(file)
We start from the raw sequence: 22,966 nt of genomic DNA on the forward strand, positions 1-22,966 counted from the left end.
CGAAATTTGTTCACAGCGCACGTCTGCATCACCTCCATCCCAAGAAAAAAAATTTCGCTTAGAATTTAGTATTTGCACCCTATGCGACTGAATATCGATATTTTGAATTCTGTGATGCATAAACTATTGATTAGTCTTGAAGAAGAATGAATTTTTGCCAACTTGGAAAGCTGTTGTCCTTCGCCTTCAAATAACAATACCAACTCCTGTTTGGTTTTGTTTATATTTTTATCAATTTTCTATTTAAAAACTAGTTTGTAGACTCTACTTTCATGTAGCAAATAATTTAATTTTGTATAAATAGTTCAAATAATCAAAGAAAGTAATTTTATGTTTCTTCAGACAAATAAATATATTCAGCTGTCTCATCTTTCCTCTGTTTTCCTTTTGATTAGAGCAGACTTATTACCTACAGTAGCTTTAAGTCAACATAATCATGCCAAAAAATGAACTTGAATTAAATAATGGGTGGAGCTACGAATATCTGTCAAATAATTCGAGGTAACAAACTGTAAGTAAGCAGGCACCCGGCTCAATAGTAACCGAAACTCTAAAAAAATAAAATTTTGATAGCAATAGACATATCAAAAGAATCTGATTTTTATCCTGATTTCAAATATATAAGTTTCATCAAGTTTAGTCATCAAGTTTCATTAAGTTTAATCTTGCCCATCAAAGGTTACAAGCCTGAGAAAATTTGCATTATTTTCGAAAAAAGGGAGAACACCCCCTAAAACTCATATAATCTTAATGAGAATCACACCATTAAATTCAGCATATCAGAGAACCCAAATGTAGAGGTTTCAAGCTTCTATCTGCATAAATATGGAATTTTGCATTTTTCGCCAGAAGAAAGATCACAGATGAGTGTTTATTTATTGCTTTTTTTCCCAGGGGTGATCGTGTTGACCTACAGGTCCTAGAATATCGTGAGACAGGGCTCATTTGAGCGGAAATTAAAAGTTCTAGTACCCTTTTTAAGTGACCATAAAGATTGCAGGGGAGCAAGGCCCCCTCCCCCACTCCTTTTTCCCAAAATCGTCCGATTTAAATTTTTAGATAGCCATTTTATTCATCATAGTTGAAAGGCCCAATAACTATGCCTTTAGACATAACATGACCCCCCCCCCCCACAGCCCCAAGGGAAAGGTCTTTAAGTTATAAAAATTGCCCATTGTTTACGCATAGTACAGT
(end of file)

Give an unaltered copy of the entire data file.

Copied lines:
We start from the raw sequence: 22,966 nt of genomic DNA on the forward strand, positions 1-22,966 counted from the left end.
CGAAATTTGTTCACAGCGCACGTCTGCATCACCTCCATCCCAAGAAAAAAAATTTCGCTTAGAATTTAGTATTTGCACCCTATGCGACTGAATATCGATATTTTGAATTCTGTGATGCATAAACTATTGATTAGTCTTGAAGAAGAATGAATTTTTGCCAACTTGGAAAGCTGTTGTCCTTCGCCTTCAAATAACAATACCAACTCCTGTTTGGTTTTGTTTATATTTTTATCAATTTTCTATTTAAAAACTAGTTTGTAGACTCTACTTTCATGTAGCAAATAATTTAATTTTGTATAAATAGTTCAAATAATCAAAGAAAGTAATTTTATGTTTCTTCAGACAAATAAATATATTCAGCTGTCTCATCTTTCCTCTGTTTTCCTTTTGATTAGAGCAGACTTATTACCTACAGTAGCTTTAAGTCAACATAATCATGCCAAAAAATGAACTTGAATTAAATAATGGGTGGAGCTACGAATATCTGTCAAATAATTCGAGGTAACAAACTGTAAGTAAGCAGGCACCCGGCTCAATAGTAACCGAAACTCTAAAAAAATAAAATTTTGATAGCAATAGACATATCAAAAGAATCTGATTTTTATCCTGATTTCAAATATATAAGTTTCATCAAGTTTAGTCATCAAGTTTCATTAAGTTTAATCTTGCCCATCAAAGGTTACAAGCCTGAGAAAATTTGCATTATTTTCGAAAAAAGGGAGAACACCCCCTAAAACTCATATAATCTTAATGAGAATCACACCATTAAATTCAGCATATCAGAGAACCCAAATGTAGAGGTTTCAAGCTTCTATCTGCATAAATATGGAATTTTGCATTTTTCGCCAGAAGAAAGATCACAGATGAGTGTTTATTTATTGCTTTTTTTCCCAGGGGTGATCGTGTTGACCTACAGGTCCTAGAATATCGTGAGACAGGGCTCATTTGAGCGGAAATTAAAAGTTCTAGTACCCTTTTTAAGTGACCATAAAGATTGCAGGGGAGCAAGGCCCCCTCCCCCACTCCTTTTTCCCAAAATCGTCCGATTTAAATTTTTAGATAGCCATTTTATTCATCATAGTTGAAAGGCCCAATAACTATGCCTTTAGACATAACATGACCCCCCCCCCCCACAGCCCCAAGGGAAAGGTCTTTAAGTTATAAAAATTGCCCATTGTTTACGCATAGTACAGT